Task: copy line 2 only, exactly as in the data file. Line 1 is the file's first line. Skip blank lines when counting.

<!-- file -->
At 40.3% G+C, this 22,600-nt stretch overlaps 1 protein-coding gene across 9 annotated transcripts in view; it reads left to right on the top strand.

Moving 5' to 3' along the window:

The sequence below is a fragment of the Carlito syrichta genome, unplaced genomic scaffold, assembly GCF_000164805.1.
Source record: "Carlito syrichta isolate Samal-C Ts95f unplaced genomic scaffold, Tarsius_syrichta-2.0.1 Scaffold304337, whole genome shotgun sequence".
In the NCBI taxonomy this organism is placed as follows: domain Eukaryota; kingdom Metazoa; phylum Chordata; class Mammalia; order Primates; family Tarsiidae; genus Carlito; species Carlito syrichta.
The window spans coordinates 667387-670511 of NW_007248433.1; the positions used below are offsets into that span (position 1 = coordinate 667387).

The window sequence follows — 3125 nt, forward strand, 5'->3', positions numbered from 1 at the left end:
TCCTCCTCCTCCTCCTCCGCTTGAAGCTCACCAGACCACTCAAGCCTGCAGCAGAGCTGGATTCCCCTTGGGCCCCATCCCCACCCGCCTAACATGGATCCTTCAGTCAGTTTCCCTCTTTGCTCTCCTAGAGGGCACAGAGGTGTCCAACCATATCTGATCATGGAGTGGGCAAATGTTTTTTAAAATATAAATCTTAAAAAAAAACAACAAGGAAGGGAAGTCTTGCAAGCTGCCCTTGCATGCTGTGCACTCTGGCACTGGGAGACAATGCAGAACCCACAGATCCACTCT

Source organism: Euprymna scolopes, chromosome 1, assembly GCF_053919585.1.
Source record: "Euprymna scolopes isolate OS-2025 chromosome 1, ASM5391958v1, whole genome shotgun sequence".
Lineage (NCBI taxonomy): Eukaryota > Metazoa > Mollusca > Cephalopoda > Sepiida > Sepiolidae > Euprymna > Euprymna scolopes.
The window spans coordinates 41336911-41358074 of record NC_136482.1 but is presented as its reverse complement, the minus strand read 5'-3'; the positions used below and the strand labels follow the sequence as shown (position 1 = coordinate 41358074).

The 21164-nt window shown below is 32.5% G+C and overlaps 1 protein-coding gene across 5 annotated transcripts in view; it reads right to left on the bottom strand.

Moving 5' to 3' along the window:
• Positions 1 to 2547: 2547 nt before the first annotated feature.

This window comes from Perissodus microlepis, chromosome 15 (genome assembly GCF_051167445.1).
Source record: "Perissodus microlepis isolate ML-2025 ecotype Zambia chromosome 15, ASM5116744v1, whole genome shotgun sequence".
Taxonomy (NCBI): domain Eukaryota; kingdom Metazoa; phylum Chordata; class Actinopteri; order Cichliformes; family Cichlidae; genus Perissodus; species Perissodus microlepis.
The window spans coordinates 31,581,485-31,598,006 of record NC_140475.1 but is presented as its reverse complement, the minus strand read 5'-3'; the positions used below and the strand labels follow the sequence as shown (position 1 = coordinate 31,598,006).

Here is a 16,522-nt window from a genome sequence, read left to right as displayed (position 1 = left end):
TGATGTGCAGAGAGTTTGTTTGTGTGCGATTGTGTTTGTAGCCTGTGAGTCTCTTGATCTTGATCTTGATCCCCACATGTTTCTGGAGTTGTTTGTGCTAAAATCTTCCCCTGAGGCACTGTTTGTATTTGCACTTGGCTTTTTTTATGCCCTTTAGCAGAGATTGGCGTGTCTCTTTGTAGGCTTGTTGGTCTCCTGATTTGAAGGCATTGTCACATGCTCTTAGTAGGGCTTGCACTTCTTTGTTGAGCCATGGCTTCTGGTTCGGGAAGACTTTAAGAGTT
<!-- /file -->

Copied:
Moving 5' to 3' along the window: